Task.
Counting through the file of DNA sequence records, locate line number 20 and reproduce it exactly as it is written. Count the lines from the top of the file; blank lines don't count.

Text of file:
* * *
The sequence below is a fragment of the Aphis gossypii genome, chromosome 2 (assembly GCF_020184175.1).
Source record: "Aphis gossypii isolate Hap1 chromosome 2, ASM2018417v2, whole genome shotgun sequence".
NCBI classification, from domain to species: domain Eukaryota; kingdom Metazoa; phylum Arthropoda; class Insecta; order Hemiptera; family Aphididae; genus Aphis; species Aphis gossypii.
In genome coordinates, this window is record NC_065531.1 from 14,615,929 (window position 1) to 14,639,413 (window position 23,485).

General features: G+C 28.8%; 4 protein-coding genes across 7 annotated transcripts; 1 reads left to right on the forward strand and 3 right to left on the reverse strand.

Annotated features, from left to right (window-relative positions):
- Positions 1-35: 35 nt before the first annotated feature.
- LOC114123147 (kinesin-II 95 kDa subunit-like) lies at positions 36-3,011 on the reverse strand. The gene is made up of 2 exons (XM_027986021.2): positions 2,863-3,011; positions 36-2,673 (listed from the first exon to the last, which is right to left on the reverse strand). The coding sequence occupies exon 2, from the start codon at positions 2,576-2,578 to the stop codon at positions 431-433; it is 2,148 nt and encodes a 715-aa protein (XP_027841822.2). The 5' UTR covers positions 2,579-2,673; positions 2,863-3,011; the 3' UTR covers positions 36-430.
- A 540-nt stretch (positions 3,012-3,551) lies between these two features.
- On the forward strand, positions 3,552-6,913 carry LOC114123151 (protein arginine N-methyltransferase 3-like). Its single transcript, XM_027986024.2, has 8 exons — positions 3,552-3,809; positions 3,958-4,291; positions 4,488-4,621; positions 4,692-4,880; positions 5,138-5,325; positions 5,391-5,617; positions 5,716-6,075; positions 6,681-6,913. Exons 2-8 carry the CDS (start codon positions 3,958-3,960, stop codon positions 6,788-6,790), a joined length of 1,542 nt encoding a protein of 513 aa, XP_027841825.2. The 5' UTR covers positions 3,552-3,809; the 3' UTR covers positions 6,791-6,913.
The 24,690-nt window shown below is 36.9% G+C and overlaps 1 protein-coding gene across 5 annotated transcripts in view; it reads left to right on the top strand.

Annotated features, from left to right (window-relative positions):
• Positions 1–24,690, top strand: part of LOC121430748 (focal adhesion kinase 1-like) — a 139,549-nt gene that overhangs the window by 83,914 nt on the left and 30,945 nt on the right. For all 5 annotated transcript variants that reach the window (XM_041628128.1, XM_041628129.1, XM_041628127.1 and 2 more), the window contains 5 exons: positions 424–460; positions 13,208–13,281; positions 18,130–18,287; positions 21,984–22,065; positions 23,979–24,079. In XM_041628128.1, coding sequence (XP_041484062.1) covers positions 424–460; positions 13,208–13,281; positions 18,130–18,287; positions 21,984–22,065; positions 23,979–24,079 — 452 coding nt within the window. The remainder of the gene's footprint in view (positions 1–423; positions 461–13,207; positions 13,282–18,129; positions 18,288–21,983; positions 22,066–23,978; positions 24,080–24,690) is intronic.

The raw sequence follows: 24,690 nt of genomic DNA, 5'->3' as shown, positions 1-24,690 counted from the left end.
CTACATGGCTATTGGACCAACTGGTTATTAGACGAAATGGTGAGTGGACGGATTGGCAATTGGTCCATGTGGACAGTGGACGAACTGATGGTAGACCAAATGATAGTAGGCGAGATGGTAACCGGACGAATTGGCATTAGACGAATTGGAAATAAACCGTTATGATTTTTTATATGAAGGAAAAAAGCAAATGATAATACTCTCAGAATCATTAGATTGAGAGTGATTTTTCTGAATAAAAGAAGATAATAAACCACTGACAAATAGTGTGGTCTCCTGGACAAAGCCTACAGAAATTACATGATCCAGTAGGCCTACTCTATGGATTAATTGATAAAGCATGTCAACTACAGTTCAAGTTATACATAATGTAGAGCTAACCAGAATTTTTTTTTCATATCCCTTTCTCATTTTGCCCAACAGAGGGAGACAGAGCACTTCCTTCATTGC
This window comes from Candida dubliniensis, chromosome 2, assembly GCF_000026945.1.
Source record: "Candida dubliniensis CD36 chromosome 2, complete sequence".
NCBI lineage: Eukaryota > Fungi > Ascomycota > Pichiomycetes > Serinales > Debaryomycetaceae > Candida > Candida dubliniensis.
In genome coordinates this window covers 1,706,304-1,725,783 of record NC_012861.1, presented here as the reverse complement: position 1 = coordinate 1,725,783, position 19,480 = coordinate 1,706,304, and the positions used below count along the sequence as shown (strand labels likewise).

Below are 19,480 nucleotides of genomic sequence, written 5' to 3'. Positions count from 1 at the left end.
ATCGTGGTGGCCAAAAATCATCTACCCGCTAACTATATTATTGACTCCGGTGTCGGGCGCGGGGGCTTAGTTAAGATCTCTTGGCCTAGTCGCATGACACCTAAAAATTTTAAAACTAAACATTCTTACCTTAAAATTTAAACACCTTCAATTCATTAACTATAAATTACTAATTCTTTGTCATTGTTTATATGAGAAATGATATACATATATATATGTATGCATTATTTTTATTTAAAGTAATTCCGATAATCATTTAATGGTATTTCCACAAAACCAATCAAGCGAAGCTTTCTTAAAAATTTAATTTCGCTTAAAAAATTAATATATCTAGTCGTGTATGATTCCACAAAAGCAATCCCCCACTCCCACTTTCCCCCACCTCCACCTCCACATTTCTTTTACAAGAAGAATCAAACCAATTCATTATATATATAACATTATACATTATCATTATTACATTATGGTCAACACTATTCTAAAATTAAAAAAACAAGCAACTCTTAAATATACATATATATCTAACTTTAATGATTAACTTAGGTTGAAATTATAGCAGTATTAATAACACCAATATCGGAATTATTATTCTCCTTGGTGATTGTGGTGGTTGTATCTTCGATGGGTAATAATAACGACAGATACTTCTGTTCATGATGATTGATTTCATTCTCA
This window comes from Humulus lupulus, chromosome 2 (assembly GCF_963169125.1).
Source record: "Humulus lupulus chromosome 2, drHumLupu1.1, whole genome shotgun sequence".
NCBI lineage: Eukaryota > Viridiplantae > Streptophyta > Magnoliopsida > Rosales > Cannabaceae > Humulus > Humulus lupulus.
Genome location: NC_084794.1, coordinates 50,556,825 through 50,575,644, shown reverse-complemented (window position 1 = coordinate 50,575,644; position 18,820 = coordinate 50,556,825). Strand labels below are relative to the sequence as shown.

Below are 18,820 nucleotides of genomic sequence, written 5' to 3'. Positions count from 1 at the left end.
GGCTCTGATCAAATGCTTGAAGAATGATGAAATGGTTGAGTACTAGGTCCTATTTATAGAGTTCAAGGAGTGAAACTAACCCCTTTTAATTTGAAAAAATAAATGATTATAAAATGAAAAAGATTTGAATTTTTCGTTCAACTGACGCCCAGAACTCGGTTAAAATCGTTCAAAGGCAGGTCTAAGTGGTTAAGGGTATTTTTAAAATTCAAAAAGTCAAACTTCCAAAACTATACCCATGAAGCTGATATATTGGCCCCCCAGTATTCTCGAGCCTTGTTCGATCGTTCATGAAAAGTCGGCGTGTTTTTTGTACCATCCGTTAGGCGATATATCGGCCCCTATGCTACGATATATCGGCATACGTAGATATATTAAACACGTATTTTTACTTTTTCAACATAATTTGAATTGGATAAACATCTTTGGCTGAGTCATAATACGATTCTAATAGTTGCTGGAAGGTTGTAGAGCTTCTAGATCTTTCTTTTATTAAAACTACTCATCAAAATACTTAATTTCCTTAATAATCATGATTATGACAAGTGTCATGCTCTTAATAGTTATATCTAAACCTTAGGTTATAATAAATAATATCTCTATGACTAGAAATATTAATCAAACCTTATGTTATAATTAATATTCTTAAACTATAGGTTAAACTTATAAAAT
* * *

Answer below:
Below are 19,480 nucleotides of genomic sequence, written 5' to 3'. Positions count from 1 at the left end.